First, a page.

24-Hour Helplines:  Phone: (919) 967-7273  Text: (919) 967-7273 

We Need Everyone to Help Stop Sexual Violence

Sexual violence is a community issue that can be prevented! Bystander intervention is one way that all community members can use their problem solving skills and creativity to positively impact the lives of their friends, neighbors, and loved ones.

What is a bystander?

A bystander is a person who is present during a potentially risky or dangerous situation and does nothing to stop it.  They are not involved directly in the situation themselves.


What is the bystander approach?

The bystander approach offers practical strategies for addressing a problem when you see warning signs that may lead to violence.  When you’ve had the chance to think through how you might handle a situation and you feel a sense of responsibility towards solving the problem, you are more likely to intervene safely.

Some common steps that you may walk through as a bystander include (1) observing a problem, (2) assessing the situation, (3) taking action to intervene, and (4) following up with the people involved. One way to follow up may be to call the Center’s help line for assistance.

Why do people stand by when witnessing a problem?

Whether witnessing a medical emergency, a car accident, a crime, or mistreatment of others, there are many reasons why people don’t intervene to help. I commonly hear folks say that they are concerned for their own safety, they think the situation is none of their business, or they aren’t sure exactly what is going on or how to help.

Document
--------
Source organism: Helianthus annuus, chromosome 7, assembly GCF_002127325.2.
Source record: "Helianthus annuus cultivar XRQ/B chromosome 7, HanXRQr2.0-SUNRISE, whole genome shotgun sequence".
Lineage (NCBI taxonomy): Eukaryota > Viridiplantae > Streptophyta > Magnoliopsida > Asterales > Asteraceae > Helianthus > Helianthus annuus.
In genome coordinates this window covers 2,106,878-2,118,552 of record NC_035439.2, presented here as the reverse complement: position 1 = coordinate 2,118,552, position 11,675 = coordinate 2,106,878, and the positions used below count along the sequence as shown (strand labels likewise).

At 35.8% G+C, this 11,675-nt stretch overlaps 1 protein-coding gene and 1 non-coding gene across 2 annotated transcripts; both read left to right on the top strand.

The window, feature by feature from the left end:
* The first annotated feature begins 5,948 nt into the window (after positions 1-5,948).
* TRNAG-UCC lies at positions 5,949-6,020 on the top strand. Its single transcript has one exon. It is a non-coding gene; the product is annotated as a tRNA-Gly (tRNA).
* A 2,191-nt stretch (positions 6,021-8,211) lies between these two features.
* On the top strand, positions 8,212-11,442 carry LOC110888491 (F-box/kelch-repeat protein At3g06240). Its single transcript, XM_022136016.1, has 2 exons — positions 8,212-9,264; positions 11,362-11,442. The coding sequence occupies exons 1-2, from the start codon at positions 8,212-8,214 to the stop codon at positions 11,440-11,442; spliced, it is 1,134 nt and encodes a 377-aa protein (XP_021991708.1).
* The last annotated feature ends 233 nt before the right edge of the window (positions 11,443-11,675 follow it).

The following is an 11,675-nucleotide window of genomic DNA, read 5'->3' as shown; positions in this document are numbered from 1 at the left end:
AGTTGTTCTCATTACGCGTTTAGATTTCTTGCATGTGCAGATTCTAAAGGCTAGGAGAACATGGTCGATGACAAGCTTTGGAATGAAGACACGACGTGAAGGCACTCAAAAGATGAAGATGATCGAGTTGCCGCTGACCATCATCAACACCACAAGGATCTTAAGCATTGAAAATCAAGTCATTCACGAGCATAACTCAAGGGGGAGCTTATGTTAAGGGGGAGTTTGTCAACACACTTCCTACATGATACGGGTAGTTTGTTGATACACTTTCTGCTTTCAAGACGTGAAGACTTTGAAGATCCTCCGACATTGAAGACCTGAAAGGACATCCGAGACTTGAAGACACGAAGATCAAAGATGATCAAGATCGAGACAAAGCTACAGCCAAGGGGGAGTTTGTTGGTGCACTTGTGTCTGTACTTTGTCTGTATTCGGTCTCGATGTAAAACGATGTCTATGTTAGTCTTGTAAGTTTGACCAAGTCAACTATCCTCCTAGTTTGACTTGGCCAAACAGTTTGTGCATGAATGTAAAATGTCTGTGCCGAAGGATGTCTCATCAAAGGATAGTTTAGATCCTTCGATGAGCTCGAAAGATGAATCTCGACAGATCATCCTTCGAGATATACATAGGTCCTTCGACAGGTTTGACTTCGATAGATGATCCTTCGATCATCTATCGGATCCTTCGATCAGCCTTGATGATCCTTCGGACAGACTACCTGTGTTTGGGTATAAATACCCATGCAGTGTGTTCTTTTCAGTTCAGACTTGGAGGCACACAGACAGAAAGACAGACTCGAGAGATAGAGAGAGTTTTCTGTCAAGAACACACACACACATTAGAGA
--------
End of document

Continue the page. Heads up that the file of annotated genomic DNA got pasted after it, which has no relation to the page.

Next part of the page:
Why get involved, then?

There are many great reasons to get involved!  Whether you get involved because you care about the people involved or you know what to do, many people say that they feel good when they are able to help others. We know that experiencing sexual harassment and sexual violence causes an array of health concerns and trauma, and if we can prevent this from happening in our community, why shouldn’t we?

You have to decide what motivates YOU to help others.  We know that most people are good people, who are NOT violent towards others, so remember that there are others who will support you when you try to intervene in a situation. You are not alone!


What can I do?

We are all likely to see problematic or emergency situations at some point in our lives.  In these situations as well as in our everyday lives, we can be more than a bystander:

  • If you hear someone disrespect another, tell that person that is not okay and that their actions impact others.
  • If you see someone encouraging drug or alcohol use or overuse, intervene and ask the aggressor to stop. Make sure the person who was targeted gets home safely.
  • Call 911 if you see someone physically or sexually hurt another person.
  • If a friend says they are being pressured for sexual contact by a dating partner or spouse, listen and believe them, and let them know that they have a right to feel emotionally, physically, and sexually safe in their relationship.
  • Talk openly about healthy relationships and consent in an age-appropriate way.
  • Role model healthy conflict resolution.
  • Attend events or read literature on sexual violence and share what you learn with your community.


Kelli Raker is the Sexual Violence Prevention Coordinator at UNC-Chapel Hill. Among other things, she coordinates One Act, a peer education program on preventing interpersonal violence, and Raise the Bar, an outreach and education program to local bars on alcohol and drug facilitated sexual assault.

Stay up to date with OCRCC news by signing up for our newsletter

Follow Us

Recent Posts

Sign up for our Newsletter